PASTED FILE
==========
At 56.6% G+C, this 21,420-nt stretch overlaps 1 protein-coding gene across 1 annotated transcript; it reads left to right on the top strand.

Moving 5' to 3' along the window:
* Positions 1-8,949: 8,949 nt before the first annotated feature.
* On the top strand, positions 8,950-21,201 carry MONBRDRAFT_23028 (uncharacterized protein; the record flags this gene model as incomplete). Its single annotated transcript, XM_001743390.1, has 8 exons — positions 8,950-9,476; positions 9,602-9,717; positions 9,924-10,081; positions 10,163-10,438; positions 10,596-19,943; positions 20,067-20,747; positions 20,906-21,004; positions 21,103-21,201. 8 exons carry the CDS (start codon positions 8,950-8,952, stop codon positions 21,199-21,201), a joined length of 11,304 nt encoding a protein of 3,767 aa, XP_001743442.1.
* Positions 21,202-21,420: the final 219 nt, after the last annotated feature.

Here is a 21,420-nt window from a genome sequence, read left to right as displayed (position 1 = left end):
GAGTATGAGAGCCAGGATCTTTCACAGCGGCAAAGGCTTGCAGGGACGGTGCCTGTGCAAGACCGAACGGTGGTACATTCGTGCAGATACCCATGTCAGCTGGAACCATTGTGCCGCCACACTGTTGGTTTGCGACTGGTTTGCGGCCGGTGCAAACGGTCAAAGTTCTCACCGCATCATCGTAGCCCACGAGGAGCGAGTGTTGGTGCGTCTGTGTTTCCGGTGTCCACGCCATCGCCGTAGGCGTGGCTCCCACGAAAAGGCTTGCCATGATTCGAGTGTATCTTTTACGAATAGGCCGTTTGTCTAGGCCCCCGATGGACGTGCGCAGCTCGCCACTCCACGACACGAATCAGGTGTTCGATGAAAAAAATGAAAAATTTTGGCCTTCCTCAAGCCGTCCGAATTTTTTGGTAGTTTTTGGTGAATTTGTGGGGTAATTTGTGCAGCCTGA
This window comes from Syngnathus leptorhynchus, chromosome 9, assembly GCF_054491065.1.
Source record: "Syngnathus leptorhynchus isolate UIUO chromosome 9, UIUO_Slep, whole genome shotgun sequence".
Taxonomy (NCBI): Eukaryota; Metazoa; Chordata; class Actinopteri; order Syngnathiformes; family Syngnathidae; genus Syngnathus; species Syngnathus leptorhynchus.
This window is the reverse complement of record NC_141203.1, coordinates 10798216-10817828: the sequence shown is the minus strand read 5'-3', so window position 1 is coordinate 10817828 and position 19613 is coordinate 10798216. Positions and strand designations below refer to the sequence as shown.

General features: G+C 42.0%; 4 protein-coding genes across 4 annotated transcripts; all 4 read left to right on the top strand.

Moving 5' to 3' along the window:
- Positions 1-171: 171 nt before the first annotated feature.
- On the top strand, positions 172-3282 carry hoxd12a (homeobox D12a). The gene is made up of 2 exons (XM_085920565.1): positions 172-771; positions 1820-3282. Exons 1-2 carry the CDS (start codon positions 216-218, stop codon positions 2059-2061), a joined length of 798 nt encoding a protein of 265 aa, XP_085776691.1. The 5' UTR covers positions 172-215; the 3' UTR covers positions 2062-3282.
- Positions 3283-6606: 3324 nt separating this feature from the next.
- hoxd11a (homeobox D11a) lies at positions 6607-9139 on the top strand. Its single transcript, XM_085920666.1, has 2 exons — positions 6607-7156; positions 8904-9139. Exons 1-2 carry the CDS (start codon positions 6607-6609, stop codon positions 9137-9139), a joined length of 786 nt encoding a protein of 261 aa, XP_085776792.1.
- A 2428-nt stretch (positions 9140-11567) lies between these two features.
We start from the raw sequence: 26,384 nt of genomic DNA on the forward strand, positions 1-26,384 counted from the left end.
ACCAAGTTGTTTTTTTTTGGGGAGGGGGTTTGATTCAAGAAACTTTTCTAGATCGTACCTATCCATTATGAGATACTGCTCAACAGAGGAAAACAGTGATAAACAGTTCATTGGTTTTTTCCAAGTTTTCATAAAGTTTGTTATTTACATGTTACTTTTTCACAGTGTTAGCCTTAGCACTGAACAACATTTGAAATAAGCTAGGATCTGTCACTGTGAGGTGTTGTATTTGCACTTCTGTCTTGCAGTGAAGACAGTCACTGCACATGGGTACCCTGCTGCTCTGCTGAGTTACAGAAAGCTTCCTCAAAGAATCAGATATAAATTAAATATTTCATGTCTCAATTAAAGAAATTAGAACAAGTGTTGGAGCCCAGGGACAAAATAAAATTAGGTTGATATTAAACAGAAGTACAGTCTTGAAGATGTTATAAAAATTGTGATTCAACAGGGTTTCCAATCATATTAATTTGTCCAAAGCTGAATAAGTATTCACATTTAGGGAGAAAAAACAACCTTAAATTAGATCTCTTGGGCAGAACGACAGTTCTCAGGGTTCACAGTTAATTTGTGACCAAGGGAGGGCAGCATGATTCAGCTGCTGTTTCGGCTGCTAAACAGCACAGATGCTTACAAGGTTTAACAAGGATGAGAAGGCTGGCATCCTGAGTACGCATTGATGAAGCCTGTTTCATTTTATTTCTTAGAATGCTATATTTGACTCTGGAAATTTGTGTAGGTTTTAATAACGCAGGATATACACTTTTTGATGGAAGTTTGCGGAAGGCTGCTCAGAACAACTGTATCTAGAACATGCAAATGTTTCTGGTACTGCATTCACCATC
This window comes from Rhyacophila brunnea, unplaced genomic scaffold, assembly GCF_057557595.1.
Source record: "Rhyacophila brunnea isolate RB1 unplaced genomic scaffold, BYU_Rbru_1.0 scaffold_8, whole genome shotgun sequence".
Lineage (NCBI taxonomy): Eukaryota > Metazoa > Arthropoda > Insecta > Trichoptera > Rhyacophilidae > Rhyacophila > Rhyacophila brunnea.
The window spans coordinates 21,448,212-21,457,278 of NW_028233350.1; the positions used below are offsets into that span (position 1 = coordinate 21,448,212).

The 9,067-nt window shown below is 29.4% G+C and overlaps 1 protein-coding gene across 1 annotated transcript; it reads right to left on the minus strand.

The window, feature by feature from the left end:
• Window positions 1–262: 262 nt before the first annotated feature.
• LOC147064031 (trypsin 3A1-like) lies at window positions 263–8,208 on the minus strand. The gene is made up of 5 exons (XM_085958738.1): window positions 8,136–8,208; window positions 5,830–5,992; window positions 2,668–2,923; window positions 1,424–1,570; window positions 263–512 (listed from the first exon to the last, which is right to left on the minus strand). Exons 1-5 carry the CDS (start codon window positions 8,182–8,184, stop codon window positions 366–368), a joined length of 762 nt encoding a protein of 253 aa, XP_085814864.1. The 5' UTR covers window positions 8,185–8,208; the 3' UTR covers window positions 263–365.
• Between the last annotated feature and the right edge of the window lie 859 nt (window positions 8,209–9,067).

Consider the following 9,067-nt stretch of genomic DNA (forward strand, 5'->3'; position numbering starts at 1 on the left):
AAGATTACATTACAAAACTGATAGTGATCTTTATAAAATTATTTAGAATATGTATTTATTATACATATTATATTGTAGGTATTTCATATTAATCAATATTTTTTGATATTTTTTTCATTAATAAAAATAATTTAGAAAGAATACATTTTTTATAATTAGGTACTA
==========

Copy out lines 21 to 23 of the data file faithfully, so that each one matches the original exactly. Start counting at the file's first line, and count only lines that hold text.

This window comes from Rhyacophila brunnea, unplaced genomic scaffold, assembly GCF_057557595.1.
Source record: "Rhyacophila brunnea isolate RB1 unplaced genomic scaffold, BYU_Rbru_1.0 scaffold_8, whole genome shotgun sequence".
Lineage (NCBI taxonomy): Eukaryota > Metazoa > Arthropoda > Insecta > Trichoptera > Rhyacophilidae > Rhyacophila > Rhyacophila brunnea.